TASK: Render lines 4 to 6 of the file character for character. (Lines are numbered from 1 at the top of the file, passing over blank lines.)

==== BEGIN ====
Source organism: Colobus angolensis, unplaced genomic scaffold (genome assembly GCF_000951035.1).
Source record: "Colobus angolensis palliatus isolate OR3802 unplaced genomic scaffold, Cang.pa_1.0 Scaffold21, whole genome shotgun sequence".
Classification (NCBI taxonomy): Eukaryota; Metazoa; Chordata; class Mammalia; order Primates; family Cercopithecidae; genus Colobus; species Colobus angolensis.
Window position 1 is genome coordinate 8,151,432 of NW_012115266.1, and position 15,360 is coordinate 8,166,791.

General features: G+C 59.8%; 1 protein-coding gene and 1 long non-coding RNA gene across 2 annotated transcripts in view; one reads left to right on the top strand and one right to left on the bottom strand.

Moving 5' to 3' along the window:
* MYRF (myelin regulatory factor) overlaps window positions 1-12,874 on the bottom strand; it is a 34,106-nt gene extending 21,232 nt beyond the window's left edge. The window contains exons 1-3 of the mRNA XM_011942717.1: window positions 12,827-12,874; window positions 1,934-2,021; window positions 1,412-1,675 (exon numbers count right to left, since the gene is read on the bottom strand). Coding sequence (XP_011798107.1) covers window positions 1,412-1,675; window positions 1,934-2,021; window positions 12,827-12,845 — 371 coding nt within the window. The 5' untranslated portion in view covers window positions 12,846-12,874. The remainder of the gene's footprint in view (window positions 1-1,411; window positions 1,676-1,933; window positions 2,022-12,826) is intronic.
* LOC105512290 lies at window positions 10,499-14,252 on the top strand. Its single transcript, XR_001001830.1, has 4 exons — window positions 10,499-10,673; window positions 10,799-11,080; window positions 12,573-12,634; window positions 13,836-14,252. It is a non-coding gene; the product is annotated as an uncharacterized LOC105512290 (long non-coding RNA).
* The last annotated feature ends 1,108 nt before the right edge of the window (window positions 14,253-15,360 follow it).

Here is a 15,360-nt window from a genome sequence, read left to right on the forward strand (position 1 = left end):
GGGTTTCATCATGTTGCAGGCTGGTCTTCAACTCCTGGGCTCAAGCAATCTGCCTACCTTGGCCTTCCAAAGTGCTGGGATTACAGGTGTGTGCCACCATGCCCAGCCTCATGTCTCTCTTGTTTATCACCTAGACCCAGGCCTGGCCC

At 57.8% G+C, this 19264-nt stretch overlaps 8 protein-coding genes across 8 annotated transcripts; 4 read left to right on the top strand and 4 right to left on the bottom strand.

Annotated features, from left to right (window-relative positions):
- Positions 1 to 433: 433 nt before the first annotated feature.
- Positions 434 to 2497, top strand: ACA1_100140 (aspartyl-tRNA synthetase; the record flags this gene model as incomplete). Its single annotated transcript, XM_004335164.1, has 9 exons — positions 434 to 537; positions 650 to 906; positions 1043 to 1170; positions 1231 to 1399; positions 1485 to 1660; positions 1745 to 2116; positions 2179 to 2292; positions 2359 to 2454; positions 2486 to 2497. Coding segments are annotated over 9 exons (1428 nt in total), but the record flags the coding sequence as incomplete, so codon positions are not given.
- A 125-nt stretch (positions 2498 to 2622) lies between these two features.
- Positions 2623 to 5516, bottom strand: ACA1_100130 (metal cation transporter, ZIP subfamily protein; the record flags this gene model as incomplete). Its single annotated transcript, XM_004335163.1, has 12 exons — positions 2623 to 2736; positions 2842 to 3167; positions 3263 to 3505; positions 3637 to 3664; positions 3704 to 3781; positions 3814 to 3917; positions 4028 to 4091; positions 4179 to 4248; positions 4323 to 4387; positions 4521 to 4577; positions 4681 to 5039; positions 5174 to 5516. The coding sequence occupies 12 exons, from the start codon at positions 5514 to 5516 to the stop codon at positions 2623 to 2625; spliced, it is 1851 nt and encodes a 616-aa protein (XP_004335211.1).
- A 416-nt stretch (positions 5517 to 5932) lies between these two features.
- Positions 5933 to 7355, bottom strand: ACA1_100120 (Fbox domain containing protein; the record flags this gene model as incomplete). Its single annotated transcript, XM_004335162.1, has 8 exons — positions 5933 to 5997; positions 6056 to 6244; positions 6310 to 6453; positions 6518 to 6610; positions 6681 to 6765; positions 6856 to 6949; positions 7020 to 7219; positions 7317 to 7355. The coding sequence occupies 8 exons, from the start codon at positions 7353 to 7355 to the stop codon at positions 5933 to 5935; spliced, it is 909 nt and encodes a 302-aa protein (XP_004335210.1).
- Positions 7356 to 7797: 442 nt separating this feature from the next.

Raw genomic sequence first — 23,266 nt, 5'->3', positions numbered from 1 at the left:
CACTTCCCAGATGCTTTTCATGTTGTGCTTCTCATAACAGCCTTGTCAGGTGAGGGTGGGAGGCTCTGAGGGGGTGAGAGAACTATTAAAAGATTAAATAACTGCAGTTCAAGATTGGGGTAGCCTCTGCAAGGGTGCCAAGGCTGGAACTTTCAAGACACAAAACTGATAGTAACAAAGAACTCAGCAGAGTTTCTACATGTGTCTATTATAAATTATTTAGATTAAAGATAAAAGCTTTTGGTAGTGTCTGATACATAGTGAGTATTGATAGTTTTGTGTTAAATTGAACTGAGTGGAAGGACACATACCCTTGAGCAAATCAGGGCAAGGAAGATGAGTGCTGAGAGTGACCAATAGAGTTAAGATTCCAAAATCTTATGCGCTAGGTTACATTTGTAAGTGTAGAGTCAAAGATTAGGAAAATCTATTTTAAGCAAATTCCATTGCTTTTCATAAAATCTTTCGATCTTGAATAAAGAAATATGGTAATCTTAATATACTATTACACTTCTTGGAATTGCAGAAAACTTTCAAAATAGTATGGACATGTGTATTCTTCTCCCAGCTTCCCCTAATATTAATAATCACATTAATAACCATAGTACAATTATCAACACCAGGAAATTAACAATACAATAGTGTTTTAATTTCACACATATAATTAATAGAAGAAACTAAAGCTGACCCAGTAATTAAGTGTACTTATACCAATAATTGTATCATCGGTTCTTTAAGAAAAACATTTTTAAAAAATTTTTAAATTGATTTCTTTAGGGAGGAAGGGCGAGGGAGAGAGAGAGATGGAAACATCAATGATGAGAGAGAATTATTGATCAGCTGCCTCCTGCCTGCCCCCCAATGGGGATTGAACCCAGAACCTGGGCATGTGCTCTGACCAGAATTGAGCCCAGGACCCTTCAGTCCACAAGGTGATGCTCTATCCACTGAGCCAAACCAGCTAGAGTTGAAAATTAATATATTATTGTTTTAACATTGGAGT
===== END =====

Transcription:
Window position 1 is genome coordinate 8,151,432 of NW_012115266.1, and position 15,360 is coordinate 8,166,791.

General features: G+C 59.8%; 1 protein-coding gene and 1 long non-coding RNA gene across 2 annotated transcripts in view; one reads left to right on the top strand and one right to left on the bottom strand.

Moving 5' to 3' along the window: